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restarts and MI as possible omissions
From: Kent Pitman <email@example.com>
Date: Thu, 18 Apr 96 17:11:59 EDT
It's not like coming up with a useful restart system involves years of
funded research; and it's not like there is a single canonical system
we will all eventually converge upon. It's simply the case that we
need to agree to agree for once, instead of agreeing always to
disagree, and move ahead. This is just a matter of seriously useful
functionality being poo-poo'd by those who think its absence will make
either no serious difference or a net gain to the Scheme community.
And I'm really quite sure they are wrong. Restarts belong in the
language. Their absence in other languages is not proof that they are
unnecessary, it is simply a manifestation of the old saying "ignorance
I agree with this. Restarts are an essential part of the condition
MIT Scheme implemented something almost identical to the Kelsey
proposal about three years ago. (The only major difference is that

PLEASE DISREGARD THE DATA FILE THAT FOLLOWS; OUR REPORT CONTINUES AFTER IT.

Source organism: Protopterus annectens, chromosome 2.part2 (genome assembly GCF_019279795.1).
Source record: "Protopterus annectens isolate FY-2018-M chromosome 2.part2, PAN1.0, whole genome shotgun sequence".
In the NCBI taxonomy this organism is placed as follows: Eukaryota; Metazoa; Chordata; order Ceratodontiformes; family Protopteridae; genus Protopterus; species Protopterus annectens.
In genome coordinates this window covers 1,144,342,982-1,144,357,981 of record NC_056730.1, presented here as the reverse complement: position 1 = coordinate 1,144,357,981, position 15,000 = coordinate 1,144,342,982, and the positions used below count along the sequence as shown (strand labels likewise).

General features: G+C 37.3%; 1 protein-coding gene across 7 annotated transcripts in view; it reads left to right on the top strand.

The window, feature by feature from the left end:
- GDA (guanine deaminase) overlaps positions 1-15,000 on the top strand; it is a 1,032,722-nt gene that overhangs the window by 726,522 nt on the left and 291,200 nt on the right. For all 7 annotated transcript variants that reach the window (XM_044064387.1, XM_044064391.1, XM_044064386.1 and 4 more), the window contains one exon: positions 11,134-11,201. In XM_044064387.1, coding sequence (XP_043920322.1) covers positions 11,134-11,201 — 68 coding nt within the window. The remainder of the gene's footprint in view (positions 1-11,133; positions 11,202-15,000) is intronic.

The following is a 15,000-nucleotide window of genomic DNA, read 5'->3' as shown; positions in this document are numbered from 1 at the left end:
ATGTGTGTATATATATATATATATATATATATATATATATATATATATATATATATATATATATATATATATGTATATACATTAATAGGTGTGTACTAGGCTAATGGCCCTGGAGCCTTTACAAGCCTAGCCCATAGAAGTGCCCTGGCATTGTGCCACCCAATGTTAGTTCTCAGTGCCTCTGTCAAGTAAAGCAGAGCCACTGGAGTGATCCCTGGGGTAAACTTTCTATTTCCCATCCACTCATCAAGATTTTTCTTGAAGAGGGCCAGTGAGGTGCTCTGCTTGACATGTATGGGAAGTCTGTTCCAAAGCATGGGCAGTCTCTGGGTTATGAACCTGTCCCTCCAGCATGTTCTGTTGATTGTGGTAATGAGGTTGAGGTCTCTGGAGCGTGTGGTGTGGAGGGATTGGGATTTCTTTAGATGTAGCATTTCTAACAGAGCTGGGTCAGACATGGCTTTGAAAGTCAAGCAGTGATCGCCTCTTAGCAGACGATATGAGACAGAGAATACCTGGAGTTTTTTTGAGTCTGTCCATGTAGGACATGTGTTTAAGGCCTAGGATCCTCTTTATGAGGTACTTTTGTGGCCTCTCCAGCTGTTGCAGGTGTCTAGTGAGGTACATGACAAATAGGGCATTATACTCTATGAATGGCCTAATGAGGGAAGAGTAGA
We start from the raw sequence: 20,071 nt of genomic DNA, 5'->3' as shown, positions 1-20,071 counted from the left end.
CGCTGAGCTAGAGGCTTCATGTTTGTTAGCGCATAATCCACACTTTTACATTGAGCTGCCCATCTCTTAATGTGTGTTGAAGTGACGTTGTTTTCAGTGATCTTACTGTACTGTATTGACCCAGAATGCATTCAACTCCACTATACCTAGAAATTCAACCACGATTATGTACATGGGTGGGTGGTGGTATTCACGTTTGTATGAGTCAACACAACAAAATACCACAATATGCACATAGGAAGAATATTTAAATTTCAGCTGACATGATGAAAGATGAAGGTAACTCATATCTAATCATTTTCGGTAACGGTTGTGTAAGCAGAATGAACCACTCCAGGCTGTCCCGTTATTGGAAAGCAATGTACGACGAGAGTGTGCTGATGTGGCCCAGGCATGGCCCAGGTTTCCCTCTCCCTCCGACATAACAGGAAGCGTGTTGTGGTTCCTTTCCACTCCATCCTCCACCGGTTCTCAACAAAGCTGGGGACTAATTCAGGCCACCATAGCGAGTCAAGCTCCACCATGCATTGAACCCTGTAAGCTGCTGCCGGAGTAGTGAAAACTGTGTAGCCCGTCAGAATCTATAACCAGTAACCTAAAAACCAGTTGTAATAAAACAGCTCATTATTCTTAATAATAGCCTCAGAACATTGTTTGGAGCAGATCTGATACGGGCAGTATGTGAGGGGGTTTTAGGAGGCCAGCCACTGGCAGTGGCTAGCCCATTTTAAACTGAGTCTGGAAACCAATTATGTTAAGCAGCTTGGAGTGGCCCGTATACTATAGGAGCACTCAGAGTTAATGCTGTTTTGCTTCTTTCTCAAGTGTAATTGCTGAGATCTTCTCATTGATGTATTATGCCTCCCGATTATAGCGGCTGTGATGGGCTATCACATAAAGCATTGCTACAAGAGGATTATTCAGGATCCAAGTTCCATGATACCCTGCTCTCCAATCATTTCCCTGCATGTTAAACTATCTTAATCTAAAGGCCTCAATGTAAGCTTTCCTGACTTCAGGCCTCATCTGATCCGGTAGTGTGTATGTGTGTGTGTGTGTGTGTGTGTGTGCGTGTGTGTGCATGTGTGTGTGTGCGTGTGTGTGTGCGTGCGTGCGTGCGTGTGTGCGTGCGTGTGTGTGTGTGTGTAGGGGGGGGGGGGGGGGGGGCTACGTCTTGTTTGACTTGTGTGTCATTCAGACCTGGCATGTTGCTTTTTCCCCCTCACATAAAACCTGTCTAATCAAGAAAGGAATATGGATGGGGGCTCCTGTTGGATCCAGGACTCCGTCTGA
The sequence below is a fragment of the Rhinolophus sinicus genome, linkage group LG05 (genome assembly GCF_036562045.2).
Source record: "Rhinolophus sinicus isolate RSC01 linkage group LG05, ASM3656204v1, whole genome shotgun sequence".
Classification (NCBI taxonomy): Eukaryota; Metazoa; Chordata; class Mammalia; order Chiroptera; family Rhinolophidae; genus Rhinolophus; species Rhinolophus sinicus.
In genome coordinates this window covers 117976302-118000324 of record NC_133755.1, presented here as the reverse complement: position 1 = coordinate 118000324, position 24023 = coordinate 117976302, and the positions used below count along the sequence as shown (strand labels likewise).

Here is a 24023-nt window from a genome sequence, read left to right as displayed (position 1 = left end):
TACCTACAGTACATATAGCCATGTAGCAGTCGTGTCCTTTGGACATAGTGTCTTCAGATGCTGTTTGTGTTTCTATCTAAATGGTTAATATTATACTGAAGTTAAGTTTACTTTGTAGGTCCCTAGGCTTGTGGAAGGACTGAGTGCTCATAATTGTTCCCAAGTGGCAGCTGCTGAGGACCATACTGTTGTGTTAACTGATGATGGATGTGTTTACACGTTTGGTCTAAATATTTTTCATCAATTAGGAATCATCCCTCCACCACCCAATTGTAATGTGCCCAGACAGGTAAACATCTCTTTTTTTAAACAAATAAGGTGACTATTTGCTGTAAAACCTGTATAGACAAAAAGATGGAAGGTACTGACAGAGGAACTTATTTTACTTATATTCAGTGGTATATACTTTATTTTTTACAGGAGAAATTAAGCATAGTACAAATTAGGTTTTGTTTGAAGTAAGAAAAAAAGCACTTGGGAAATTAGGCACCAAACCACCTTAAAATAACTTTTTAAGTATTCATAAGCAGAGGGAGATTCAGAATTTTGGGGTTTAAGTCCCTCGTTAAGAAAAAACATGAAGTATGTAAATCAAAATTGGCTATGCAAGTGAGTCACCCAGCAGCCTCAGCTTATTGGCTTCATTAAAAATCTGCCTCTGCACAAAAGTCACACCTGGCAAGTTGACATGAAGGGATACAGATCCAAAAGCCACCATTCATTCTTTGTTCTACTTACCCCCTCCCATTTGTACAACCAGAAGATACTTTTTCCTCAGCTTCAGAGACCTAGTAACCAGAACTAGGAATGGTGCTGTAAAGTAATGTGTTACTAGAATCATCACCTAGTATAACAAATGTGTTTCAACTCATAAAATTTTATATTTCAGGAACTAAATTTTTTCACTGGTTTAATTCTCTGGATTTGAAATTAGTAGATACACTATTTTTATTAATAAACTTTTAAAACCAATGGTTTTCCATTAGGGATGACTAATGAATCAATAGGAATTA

the MIT system doesn't support MI, but that was just laziness on my
part; if I did it again I'd put MI in.) That condition system has
been in use ever since, and I've used it extensively during that time.
While I use programmatic restarts only occasionally, I use
_interactive_ restarts all the time. When the system gets an error
and presents you with a handful of restart choices, in more or less
plain language, it is simply much easier to work with. Leaving
restarts out of the proposal is just a way to screw users.
A couple of years ago, I predicted to several people that the Scheme
community would be unable to produce a usable condition proposal. My
reasoning for this prediction is that a usable condition system is
inherently a complicated object, and I've seen little evidence that
this community will accept something complicated -- even if the
complication is inherent in the problem. The current discussion
hasn't done anything to change my mind.
And what is really scary is that the discussion hasn't even touched on
the condition-type taxonomy, and the guarantees given to the
programmer as to when particular conditions will be signalled.